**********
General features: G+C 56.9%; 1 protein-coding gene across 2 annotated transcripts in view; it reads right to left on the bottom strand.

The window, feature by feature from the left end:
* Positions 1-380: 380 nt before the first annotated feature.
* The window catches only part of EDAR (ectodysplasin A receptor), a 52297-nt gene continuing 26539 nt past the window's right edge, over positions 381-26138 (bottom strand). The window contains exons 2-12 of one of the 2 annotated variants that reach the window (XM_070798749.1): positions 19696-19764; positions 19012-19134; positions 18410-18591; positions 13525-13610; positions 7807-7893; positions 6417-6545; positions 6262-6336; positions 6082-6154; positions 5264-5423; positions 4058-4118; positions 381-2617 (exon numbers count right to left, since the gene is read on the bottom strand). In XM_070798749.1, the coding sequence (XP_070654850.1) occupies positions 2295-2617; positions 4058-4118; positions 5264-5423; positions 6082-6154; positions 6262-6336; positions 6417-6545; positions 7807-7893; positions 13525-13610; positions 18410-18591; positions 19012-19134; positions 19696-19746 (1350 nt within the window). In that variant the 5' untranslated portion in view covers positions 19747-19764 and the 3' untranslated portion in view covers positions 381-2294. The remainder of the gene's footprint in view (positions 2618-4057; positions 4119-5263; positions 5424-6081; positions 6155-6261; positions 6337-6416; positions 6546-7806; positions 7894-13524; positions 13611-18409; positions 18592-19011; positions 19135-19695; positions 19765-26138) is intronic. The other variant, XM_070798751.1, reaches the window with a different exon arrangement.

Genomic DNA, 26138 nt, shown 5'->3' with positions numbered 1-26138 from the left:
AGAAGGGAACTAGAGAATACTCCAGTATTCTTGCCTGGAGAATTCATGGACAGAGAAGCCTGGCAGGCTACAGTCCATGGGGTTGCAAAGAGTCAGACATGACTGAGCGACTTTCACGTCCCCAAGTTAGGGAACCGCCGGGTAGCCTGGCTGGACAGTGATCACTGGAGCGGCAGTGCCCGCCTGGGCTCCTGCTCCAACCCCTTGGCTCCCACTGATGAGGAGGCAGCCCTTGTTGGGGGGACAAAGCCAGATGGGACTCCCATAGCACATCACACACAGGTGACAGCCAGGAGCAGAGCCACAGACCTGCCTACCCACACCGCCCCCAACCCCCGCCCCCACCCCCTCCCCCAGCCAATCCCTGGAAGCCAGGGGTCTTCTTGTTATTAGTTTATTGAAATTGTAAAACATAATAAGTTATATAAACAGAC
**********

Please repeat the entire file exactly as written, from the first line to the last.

General features: G+C 56.9%; 1 protein-coding gene across 2 annotated transcripts in view; it reads right to left on the bottom strand.

The window, feature by feature from the left end:
* Positions 1-380: 380 nt before the first annotated feature.
* The window catches only part of EDAR (ectodysplasin A receptor), a 52297-nt gene continuing 26539 nt past the window's right edge, over positions 381-26138 (bottom strand). The window contains exons 2-12 of one of the 2 annotated variants that reach the window (XM_070798749.1): positions 19696-19764; positions 19012-19134; positions 18410-18591; positions 13525-13610; positions 7807-7893; positions 6417-6545; positions 6262-6336; positions 6082-6154; positions 5264-5423; positions 4058-4118; positions 381-2617 (exon numbers count right to left, since the gene is read on the bottom strand). In XM_070798749.1, the coding sequence (XP_070654850.1) occupies positions 2295-2617; positions 4058-4118; positions 5264-5423; positions 6082-6154; positions 6262-6336; positions 6417-6545; positions 7807-7893; positions 13525-13610; positions 18410-18591; positions 19012-19134; positions 19696-19746 (1350 nt within the window). In that variant the 5' untranslated portion in view covers positions 19747-19764 and the 3' untranslated portion in view covers positions 381-2294. The remainder of the gene's footprint in view (positions 2618-4057; positions 4119-5263; positions 5424-6081; positions 6155-6261; positions 6337-6416; positions 6546-7806; positions 7894-13524; positions 13611-18409; positions 18592-19011; positions 19135-19695; positions 19765-26138) is intronic. The other variant, XM_070798751.1, reaches the window with a different exon arrangement.

Genomic DNA, 26138 nt, shown 5'->3' with positions numbered 1-26138 from the left:
AGAAGGGAACTAGAGAATACTCCAGTATTCTTGCCTGGAGAATTCATGGACAGAGAAGCCTGGCAGGCTACAGTCCATGGGGTTGCAAAGAGTCAGACATGACTGAGCGACTTTCACGTCCCCAAGTTAGGGAACCGCCGGGTAGCCTGGCTGGACAGTGATCACTGGAGCGGCAGTGCCCGCCTGGGCTCCTGCTCCAACCCCTTGGCTCCCACTGATGAGGAGGCAGCCCTTGTTGGGGGGACAAAGCCAGATGGGACTCCCATAGCACATCACACACAGGTGACAGCCAGGAGCAGAGCCACAGACCTGCCTACCCACACCGCCCCCAACCCCCGCCCCCACCCCCTCCCCCAGCCAATCCCTGGAAGCCAGGGGTCTTCTTGTTATTAGTTTATTGAAATTGTAAAACATAATAAGTTATATAAACAGAC